Referring to Cohen, Giuliani said, "For that, the man is being treated like some kind of villain, and I think he was just being a good lawyer and a good man."
On Wednesday night, after his initial appearance on "Hannity," Giuliani told The New York Times that after the presidential campaign, Cohen was reimbursed $460,000 or $470,000 in $35,000-a-month installments through a Trump family account for having "settled several problems" for the president.
Giuliani said he was "not clear” whether Trump was aware of the payments to Daniels when they were made, according to The Times.
"I don't think he did (know) until now," Giuliani said. "That removes the campaign finance violation, and we have all the documentary proof for it."
In another interview on Wednesday night, with The Washington Post, Giuliani said the president was "very pleased" he had made public the additional details of the payments on Fox News and that he and Trump had discussed the plan for the revelation in advance.
"He was well aware that at some point when I saw the opportunity, I was going to get this over with," Giuliani said, responding to a question about whether Trump was "angry" with him for the revelation.
Meanwhile, Norm Eisen, chairman of Citizens for Responsibility and Ethics, a nonprofit group that has filed a complaint with the Justice Department over the payment to Daniels, suggested Wednesday night on Twitter that Trump may have broken the law "by failing to disclose the loan from Cohen on his federal presidential financial disclosures."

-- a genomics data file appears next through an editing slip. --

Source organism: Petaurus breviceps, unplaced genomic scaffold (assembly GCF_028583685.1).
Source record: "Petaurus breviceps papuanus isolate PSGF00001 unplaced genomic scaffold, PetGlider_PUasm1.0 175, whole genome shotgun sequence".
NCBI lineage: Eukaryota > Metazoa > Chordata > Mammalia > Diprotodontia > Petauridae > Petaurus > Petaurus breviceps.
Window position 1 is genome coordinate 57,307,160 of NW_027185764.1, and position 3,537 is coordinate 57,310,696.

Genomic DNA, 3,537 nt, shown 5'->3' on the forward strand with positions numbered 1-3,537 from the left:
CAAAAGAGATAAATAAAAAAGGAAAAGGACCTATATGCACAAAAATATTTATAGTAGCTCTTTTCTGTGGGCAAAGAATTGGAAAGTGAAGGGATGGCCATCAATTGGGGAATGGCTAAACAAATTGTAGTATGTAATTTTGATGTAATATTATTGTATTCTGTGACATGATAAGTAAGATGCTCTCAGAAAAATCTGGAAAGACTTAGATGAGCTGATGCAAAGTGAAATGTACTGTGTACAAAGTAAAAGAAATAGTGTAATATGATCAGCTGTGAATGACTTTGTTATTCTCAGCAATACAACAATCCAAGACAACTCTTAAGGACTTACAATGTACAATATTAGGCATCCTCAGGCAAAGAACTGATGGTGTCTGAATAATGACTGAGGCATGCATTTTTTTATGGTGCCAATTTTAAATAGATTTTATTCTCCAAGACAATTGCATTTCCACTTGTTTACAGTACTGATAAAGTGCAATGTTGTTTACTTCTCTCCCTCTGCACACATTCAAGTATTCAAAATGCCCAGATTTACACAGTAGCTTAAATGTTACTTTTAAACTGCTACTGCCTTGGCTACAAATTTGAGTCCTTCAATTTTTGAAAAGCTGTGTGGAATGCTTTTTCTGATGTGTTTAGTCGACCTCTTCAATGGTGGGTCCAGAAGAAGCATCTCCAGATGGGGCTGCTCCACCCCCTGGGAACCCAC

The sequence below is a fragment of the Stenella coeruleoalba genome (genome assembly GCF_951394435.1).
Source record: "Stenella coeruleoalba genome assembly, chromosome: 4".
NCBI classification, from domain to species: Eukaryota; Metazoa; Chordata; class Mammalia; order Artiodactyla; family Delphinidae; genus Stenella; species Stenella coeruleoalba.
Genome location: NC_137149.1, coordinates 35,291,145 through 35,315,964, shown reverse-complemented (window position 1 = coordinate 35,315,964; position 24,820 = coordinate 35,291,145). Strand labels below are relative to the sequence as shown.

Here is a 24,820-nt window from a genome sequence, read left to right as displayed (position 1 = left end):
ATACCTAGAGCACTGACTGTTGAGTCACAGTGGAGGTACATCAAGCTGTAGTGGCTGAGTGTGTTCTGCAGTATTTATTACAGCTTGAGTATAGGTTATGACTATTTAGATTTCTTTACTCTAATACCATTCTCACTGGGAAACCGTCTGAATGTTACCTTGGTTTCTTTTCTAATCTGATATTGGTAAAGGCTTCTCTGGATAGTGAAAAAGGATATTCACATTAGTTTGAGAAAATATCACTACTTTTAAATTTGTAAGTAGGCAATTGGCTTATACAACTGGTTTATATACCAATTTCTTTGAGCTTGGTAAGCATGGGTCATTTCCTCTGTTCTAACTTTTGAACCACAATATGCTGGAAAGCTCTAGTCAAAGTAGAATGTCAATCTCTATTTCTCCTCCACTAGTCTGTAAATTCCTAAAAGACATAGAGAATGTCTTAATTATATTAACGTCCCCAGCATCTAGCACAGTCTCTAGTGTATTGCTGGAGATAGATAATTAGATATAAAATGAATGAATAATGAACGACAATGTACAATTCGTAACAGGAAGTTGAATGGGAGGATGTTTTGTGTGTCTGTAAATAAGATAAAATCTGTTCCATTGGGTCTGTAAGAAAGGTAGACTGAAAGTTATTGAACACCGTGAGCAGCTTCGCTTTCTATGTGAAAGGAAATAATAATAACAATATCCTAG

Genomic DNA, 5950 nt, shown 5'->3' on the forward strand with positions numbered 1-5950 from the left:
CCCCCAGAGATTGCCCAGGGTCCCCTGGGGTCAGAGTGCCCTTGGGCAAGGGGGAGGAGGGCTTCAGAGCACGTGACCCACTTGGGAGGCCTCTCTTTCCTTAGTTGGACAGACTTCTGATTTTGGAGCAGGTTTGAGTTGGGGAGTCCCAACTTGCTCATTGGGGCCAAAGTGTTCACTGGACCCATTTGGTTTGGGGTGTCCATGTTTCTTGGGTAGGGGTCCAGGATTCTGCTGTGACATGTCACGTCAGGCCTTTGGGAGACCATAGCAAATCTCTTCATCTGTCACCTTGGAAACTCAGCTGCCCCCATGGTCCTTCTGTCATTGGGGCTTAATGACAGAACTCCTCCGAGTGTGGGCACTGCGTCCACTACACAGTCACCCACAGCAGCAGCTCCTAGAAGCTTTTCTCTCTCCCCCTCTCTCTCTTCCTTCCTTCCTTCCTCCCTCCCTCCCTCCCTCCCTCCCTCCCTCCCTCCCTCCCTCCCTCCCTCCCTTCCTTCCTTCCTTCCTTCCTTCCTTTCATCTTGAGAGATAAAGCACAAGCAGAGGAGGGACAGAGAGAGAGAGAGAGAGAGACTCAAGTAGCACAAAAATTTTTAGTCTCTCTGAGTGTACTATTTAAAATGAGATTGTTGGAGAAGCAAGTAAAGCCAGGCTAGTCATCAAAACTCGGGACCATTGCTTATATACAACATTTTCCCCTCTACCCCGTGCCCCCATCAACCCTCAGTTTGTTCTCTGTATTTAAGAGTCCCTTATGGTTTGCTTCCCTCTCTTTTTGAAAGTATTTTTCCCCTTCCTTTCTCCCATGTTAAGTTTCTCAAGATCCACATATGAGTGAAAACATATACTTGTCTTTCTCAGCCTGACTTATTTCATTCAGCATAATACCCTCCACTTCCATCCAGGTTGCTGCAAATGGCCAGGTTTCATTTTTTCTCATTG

As recently as last month, Trump denied that he had been aware at the time that Cohen had paid Daniels.
Speaking to reporters aboard Air Force One in April, the president said not only that he hadn't known about the payment but also that he didn't know where the money had come from.
Asked why Cohen paid Daniels, Trump replied: "You'll have to ask Michael Cohen. Michael is my attorney. You'll have to ask Michael."
Daniels has sued the president to void the nondisclosure agreement arranged by Cohen, alleging that it is invalid because Trump never signed it. She has described it as a "hush" money agreement intended to buy her silence before Election Day in 2016.
Meanwhile, Giuliani also contradicted Trump's initial assertions in May 2017 that the FBI's investigation of alleged collusion between Russia and the Trump campaign had nothing to do with his decision to fire FBI Director James Comey.
Trump has said that "when I decided to just do it I said to myself, I said: 'You know, this Russia thing with Trump and Russia is a made-up story. It's an excuse by the Democrats for having lost an election that they should’ve won.'"
Giuliani, however, said the president fired Comey because "Comey would not, among other things, say that (Trump) wasn't a target of the investigation."
The distinction is important because Attorney General Jeff Sessions signed off on Comey's dismissal even though he had recused himself from involvement in the Russia investigation, raising the question of whether the attorney general violated his recusal.